Secondhand smoke is thought to be responsible for 3,000 lung cancer deaths every year in tire US. The number of cardiovascular deaths due to secondhand smoke is even higher-between 37,000 and 50,000 per year, according to Dr. Norman Edelman, consultant for scientific affairs at the American Lung Association.
The tars, nicotine and carbon monoxide in cigarette smoke pose a triple threat to lung tissue and blood vessels by boosting cancer risk, constricting airways and arteries, and robbing blood of precious oxygen.
"By speeding up the heart and squeezing down the vessels, it just puts a big burden on your heart," Edelman says. In fact, a British study found that men exposed to secondhand smoke over long periods of time faced a 50% higher risk of coronary heart disease than men who did not have such exposure.
Tobacco smoke is extremely harmful, even secondhand. "It has three major toxic effects," Edelman says. "One [is] the tars coat your airways, and if they do it long enough, [it may] cause cancer. The second is nicotine; it's a vasoconstrictor-it squeezes your blood vessels down." Vasoconstriction can go unnoticed in healthy people, but for others it brings immediate symptoms. People who have peripheral artery disease, which causes poor blood flow in the extremities, are especially at risk. If they inhale smoke, they may get pain quickly because they've already got compromised vessels, Edelman explains. The third toxic constituent is carbon monoxide. "It essentially robs your blood of oxygen by as much as 10% to 12o%," Edelman says.
Thomas Glynn, director of cancer science and trends at the American Cancer Society (ACS), says these findings "should reinforce your determination not to be exposed to secondhand smoke. It can't be dismissed as something that is not harmful."
Unfortunately, far too many Americans continue to disregard the threat of passive smoking, says Dr. Richard Stein, a spokesman for the American Heart Association and a cardiologist at Beth Israel Hospital in New York City. "This isn't just some feel-good environmentalist issue," he says. "This is everybody's issue."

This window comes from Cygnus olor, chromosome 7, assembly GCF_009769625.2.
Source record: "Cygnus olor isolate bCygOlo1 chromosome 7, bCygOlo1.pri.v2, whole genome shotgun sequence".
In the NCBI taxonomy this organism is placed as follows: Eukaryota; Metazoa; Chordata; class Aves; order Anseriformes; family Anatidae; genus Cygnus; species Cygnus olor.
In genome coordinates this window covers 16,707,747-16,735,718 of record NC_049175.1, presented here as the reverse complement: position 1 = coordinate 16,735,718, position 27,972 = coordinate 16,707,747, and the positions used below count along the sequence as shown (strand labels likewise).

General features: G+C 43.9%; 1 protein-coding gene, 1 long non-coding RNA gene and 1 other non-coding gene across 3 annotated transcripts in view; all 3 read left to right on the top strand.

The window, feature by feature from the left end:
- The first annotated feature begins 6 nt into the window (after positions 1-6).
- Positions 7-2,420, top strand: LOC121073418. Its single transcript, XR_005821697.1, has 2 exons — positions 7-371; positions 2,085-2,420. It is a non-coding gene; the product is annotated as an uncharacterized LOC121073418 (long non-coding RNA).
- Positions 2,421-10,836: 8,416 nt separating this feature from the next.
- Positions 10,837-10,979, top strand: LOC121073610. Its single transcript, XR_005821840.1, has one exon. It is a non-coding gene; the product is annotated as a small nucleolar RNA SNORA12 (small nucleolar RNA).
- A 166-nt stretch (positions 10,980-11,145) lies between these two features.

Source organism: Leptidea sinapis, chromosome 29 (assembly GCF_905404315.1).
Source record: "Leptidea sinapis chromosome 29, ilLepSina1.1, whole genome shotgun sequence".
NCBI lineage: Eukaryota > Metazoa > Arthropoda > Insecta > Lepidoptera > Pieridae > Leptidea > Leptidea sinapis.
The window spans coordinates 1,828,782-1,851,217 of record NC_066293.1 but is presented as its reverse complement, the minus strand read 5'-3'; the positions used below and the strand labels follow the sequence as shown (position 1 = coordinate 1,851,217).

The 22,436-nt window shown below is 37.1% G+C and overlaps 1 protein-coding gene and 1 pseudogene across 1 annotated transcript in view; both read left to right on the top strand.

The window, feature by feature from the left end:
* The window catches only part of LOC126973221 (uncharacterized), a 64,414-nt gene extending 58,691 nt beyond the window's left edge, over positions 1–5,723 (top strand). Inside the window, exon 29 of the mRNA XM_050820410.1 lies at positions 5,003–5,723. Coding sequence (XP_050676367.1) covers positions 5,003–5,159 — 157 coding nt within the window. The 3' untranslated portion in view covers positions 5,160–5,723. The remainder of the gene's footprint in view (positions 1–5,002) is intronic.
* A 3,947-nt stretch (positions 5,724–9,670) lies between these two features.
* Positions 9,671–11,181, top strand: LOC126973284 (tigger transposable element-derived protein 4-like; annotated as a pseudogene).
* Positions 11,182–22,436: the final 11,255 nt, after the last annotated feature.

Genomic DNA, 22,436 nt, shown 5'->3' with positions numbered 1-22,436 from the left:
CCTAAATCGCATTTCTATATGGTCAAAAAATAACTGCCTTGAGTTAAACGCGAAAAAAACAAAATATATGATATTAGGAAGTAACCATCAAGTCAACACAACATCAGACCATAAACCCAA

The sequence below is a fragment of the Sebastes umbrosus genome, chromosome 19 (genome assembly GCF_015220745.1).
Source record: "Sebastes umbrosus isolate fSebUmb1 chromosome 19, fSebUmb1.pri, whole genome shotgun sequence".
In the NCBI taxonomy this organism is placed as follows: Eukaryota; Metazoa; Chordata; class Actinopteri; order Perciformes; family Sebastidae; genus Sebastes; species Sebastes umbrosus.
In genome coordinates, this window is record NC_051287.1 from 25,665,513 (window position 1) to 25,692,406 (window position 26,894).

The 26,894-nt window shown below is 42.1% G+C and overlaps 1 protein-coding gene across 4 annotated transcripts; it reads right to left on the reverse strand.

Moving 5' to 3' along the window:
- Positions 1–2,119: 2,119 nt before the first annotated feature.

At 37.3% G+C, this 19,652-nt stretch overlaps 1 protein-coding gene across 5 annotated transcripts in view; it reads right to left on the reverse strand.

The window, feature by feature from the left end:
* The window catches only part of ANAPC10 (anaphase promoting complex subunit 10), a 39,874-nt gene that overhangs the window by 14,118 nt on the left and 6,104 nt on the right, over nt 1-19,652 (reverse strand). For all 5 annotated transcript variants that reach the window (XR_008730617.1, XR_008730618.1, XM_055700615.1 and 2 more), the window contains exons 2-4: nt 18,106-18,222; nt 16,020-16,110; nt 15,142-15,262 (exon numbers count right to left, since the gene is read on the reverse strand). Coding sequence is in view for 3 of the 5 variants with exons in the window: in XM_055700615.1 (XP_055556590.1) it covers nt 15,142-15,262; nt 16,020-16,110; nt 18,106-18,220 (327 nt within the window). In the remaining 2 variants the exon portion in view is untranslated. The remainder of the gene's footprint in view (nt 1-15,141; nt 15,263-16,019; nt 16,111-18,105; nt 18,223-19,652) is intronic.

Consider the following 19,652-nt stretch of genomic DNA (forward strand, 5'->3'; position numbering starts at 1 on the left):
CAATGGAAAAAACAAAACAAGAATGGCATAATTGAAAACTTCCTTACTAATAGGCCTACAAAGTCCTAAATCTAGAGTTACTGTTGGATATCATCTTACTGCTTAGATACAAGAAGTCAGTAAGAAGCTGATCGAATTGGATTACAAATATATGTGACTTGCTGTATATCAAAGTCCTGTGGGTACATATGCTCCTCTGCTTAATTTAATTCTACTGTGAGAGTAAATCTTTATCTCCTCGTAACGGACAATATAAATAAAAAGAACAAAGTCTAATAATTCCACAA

He points to one recent study that tracked the risk for heart attacks in both smokers and nonsmokers. The study found that heart attack risks for individuals at the highest level of secondhand smoke exposure were 2.5 times higher than those in the low range.
"That's a major change in risk-as much as having a risk factor like high blood pressure," Stein notes
The Smoking Ban
Based on the accumulated evidence, three major health groups-the American Cancer Society, the American Heart Association and the American Lung Association-have long called for bans on smoking in workplaces, including bars and restaurants.
"Understand, too, that when people argue legislatively against passive smoking, it's not about simply trying to make it tougher for smokers so that they have to give up smoking," Stein says. "This is a legitimate health issue, in terms of protecting the air quality for everybody."
Although approximately 1,700 US cities already have put some sort of comprehensive smoking ban in place, initiatives to curb publics puffing still meet strong resistance, especially from restaurant and bar owners worried about their bottom lines.
Public smoking bans may even be saving lives, one study suggests. Researchers reviewed hospital records from the city of Helena, Montana, where a public smoking ban enacted in April 2002 was overturned by the following December.
However, in those six smoke-free months, the researchers discovered that the number of patients admitted to Helena hospitals due to heart attacks fell by 40%.